When it comes to leveraging multiple communication links from separate Internet Service Providers (ISP) for business continuity, Border Gateway Protocol (BGP) was once a technology used by large enterprises, schools and government entities.
Most organizations, however, don’t benefit from trying to implement BGP. Actually, they probably won’t even be able to deploy it. BGP is too costly, too cumbersome and there are just too many hoops to jump through.
But don’t worry, there are other options today far better than BGP.
What is BGP?
Border Gateway Protocol is the routing protocol that makes the Internet work. It’s a pretty important protocol, and it can also be the hardest one to understand.
Internet Service Providers (ISPs) who connect to other network providers need BGP. Other organizations do not. Some large enterprises still use BGP to accomplish multihoming, or the ability to aggregate two or more broadband wide area network (WAN) connections from different ISPs and fail over traffic from one link to the other in the event of a service outage.
Since Internet outages happen with alarming frequency, automatic failover is a crucial capability, and not only for large enterprises. These days, businesses of all sizes rely on 100% availability of their Internet connections. Losing connection to the Internet means losing productivity, money, reputation and customers – and that’s not acceptable.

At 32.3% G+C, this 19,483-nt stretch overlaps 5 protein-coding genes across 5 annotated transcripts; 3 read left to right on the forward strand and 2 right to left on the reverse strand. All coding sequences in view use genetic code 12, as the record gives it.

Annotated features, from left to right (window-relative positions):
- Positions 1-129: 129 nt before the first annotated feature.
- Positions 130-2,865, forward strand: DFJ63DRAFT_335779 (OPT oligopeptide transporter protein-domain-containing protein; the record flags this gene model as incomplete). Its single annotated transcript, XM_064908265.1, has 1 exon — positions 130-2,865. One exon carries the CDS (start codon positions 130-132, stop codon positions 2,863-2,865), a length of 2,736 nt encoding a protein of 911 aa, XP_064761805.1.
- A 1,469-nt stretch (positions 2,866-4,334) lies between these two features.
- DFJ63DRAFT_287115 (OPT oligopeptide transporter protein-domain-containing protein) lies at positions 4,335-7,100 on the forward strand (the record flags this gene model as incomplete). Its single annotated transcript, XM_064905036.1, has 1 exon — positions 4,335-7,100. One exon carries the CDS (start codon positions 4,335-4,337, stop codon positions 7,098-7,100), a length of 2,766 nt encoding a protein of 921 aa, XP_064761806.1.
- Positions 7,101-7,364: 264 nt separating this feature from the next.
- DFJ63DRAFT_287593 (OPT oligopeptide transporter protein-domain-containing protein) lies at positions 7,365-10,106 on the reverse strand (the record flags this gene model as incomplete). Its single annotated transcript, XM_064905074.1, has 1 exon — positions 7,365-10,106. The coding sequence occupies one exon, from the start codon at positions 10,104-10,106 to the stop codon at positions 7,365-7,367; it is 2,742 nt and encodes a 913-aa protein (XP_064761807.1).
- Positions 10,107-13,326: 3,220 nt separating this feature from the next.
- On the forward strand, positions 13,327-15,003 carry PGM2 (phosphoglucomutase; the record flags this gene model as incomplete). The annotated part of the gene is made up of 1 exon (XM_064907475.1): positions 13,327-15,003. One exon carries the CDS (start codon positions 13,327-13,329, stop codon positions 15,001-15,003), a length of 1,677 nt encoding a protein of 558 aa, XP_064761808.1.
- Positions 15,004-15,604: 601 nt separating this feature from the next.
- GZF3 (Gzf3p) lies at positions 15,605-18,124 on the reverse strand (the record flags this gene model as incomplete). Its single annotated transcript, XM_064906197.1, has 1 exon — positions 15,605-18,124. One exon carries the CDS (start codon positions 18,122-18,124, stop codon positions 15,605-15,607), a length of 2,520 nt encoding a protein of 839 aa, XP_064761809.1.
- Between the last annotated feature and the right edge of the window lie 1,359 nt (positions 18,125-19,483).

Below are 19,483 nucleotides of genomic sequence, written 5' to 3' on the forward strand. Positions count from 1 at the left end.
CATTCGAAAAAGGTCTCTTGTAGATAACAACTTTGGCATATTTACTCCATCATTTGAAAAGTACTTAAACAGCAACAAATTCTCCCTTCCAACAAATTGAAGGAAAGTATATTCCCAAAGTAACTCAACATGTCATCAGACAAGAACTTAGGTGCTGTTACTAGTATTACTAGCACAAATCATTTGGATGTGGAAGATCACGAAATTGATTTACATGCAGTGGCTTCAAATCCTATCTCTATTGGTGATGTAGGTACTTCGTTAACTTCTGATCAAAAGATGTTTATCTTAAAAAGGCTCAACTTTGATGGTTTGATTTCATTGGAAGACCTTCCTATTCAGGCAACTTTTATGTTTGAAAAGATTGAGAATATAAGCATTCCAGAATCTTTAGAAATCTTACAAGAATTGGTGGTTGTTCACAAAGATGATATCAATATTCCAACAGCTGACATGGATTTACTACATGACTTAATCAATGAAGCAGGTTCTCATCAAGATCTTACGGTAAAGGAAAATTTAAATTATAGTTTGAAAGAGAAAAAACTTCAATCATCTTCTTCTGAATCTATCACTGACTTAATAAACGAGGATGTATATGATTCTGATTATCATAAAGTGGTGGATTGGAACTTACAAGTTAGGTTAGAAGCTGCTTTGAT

Thankfully, BGP is not the only way, nor the best way, to accomplish WAN link aggregation and automatic failover.
In fact, BGP has many limitations, such as:
- BGP is widely recognized as the most complex and difficult to configure Internet protocol.
- When BGP is configured incorrectly, it can cause massive availability and security problems.
- It is also vulnerable to attack by hackers.
- BGP addresses the single best path, so only one circuit will be active at any time and your other links will be idle. What a waste!
- With BGP you have no inbound traffic control, which can result in sluggish application performance.
- Obtaining collections of Internet address blocks (ASNs) has become more difficult. You typically have to buy blocks of /24 prefix (256) at a time – if you can get them.
- Many broadband, DSL and fixed wireless providers will not support BGP to their end users. Case closed.
The BGP Alternative That’s So Much Better
Ecessa devices aggregate WAN links from any number of separate ISPs and let you use all of the working connections, all of the time. This requires no special arrangements with service providers, no extra hassle.
Ecessa Internet appliances accomplish multihoming without BGP by using Network Address Translation (NAT) and Dynamic Domain Names Service (DNS) to direct each new TCP session. Ecessa WAN link controllers not only provide automatic failover in the event an ISP link fails, they load balance outbound traffic and inbound traffic for optimal application performance. This method is far less expensive, less complicated to deploy and it works much better than BGP.
To learn more, download the BGP Alternatives Report.
Contact Ecessa to discuss your specific needs. We can help you determine which technology is best for your organization.
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